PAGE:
Tuesday, January 3, 2012

Dental Fillings -- You have options!

This is a little detour from my typical posts on food, but it does have to do with the mouth.  Does that count?

An example of amalgam fillings
Our four-year-old son needed to have a cavity filled today.  While we had to work through the emotions of a return trip to the dentist for a little person, my bigger concern was that they fill the cavity with a composite filling rather than amalgam.

Most dentist offices don't discuss filling options and certainly any potential risks associated with those options. Though amalgam fillings are deemed safe by the American Dental Association, some scientific research and anecdotal evidence counters that claim.

Amalgam fillings have been used in the United States since 1833 when two French brothers introduced it to Americans.  From the beginning it has been met with controversy.

Did you know that in your mouth, amalgam fillings are acceptable as a cavity filler, but out of your mouth the substance is considered a hazardous substance?  Denmark, Norway and Sweden currently ban the use of amalgam fillings.

Amalgam fillings are partially made of mercury.  Having a filling in your mouth exposes you to constant mercury -- especially when eating, brushing or chewing gum.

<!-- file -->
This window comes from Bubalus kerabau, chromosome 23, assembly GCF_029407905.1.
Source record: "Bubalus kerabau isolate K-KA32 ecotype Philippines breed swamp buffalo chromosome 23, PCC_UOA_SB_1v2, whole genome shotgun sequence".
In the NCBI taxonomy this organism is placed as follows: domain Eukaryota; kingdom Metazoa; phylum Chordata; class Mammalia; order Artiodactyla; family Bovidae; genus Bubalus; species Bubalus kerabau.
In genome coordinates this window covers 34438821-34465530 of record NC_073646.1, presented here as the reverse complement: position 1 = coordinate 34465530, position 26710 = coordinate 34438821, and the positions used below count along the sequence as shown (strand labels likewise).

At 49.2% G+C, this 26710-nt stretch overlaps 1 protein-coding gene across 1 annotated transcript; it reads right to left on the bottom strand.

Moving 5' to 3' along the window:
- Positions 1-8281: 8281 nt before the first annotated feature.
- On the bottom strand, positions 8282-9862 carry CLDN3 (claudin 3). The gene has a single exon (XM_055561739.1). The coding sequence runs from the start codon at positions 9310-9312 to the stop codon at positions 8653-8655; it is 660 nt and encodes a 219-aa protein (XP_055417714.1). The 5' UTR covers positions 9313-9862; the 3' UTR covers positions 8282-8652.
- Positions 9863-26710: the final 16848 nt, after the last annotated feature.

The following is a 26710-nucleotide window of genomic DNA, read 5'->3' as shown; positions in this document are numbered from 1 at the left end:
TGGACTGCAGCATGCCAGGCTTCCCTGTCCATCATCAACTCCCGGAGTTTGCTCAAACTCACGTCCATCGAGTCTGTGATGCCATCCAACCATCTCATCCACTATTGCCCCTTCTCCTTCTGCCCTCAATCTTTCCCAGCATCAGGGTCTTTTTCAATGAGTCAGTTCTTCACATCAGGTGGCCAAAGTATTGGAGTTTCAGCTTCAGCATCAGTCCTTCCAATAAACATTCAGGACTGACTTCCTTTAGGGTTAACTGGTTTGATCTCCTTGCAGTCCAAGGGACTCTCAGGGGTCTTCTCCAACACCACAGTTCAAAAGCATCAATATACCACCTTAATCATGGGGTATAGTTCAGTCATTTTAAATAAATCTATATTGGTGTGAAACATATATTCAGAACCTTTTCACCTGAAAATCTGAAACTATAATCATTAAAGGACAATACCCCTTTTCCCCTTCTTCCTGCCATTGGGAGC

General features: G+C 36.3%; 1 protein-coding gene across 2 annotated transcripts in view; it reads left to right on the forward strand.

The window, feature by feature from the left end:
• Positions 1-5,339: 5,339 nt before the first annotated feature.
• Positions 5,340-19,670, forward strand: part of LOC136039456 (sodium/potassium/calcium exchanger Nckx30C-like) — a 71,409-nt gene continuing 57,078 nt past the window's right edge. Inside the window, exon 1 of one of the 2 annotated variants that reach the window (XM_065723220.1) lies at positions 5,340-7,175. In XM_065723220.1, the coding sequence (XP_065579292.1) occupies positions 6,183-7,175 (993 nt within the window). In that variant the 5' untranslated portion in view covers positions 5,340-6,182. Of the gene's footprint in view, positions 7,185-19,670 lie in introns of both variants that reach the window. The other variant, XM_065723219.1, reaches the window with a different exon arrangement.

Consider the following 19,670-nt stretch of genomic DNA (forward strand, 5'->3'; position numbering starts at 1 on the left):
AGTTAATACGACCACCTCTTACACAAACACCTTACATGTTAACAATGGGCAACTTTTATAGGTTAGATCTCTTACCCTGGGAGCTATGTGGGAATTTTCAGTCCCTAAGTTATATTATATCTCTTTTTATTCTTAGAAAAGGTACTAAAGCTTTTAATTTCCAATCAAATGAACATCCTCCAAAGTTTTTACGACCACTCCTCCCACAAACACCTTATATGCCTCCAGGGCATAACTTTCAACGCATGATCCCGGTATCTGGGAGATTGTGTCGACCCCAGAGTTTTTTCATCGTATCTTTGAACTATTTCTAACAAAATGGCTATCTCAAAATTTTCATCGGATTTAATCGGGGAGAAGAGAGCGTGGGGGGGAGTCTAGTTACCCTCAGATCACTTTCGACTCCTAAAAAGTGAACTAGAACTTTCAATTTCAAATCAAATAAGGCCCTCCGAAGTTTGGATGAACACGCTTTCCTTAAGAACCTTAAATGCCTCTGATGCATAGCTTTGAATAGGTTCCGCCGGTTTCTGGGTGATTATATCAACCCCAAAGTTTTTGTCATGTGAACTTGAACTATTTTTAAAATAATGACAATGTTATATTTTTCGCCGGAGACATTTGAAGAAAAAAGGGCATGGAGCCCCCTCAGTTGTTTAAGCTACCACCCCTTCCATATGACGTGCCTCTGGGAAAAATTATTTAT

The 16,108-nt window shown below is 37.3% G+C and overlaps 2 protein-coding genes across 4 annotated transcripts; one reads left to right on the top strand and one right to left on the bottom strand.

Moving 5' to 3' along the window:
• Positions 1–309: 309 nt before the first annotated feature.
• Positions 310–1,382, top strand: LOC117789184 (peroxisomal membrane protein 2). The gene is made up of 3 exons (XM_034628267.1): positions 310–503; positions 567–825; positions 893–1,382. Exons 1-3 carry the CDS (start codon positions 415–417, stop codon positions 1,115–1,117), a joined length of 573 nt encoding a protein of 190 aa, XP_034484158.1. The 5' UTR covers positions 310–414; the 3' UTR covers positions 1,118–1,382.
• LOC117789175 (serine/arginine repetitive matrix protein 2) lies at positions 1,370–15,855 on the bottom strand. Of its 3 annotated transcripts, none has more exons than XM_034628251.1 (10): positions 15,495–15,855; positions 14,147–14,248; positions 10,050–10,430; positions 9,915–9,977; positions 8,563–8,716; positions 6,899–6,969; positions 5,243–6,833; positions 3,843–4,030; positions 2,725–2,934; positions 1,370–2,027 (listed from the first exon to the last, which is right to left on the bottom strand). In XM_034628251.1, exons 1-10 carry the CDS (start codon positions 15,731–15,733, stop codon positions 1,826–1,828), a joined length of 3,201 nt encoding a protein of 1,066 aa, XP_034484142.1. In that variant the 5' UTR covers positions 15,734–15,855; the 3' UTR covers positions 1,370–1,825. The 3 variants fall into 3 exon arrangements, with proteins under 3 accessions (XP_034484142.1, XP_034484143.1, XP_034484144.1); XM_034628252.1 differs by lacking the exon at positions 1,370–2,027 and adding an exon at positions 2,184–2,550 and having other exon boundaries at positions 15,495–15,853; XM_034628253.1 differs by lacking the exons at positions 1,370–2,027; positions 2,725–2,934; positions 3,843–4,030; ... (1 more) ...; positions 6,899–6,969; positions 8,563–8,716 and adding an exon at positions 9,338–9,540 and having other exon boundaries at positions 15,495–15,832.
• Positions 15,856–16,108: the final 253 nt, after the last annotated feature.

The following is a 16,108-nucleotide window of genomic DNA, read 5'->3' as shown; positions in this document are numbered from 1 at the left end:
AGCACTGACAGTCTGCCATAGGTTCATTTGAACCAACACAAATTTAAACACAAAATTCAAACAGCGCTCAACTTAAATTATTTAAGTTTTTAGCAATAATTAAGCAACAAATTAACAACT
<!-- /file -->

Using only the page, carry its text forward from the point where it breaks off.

A 2005 review by Freiburg University Institute for Environmental Medicine found that mercury from dental amalgam may lead to autism, Alzheimer's and multiple sclerosis to name a few prominent ailments.

Our dentist did not give the choice, however I felt there was adequate concern and research about long-term consequences to amalgam fillings that I chose to speak up and make sure to have a composite filling used for our son.  The dentist never questioned the request and stated that composite fillings are their first choice as well.  (Our kids go to a pediatric only dentist, our family adult dentist charges extra for a composite filling).

This may be something to consider when filling a cavity in your own teeth and certainly those of your children.  It's certainly worth a discussion with your dentist.

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